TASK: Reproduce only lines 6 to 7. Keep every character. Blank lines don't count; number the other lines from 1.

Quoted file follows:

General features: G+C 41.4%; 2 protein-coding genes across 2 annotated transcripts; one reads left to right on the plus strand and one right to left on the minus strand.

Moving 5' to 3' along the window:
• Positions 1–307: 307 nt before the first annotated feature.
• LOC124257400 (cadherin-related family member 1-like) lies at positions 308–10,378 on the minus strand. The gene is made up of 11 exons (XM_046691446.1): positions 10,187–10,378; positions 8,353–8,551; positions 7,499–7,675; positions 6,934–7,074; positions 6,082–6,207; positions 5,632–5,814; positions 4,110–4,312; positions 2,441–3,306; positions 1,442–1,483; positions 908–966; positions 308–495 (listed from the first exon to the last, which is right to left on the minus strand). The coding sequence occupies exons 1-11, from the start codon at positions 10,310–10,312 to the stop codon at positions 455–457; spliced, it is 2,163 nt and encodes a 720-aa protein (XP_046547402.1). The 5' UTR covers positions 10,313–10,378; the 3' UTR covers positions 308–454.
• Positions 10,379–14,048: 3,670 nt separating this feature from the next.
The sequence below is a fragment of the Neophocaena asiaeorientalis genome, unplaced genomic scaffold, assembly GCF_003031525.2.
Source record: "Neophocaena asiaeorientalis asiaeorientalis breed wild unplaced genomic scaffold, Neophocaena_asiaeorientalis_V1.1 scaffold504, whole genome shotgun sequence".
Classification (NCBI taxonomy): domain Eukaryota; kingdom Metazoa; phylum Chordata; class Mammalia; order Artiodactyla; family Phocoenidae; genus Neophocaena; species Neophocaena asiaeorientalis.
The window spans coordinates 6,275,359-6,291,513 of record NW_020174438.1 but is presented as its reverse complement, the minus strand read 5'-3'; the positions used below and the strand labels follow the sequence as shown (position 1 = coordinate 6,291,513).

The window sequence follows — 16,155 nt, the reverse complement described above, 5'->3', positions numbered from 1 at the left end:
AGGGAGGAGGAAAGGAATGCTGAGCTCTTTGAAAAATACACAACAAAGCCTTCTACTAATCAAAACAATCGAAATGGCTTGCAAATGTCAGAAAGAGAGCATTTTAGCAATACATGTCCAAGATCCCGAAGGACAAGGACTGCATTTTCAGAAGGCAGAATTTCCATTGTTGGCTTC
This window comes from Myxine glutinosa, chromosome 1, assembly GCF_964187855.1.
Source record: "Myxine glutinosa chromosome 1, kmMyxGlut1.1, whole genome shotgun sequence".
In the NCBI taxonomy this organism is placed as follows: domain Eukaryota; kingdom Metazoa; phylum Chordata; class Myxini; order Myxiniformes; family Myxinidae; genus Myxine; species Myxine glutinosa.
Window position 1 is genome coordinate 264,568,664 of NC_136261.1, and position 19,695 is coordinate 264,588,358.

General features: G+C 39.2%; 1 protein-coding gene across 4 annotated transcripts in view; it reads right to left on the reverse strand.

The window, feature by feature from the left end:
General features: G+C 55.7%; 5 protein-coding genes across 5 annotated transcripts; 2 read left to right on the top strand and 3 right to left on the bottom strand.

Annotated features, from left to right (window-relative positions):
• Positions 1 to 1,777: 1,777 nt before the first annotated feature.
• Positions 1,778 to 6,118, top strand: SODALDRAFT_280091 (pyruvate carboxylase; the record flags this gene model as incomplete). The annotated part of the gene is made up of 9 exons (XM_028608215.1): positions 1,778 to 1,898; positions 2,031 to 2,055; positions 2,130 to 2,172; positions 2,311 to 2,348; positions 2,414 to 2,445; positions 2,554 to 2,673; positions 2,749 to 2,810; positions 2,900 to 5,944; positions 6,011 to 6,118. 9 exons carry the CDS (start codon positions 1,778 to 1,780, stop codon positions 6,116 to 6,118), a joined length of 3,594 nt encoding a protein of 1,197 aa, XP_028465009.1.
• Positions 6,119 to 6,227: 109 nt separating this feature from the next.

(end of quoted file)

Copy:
The sequence below is a fragment of the Neophocaena asiaeorientalis genome, unplaced genomic scaffold, assembly GCF_003031525.2.
Source record: "Neophocaena asiaeorientalis asiaeorientalis breed wild unplaced genomic scaffold, Neophocaena_asiaeorientalis_V1.1 scaffold504, whole genome shotgun sequence".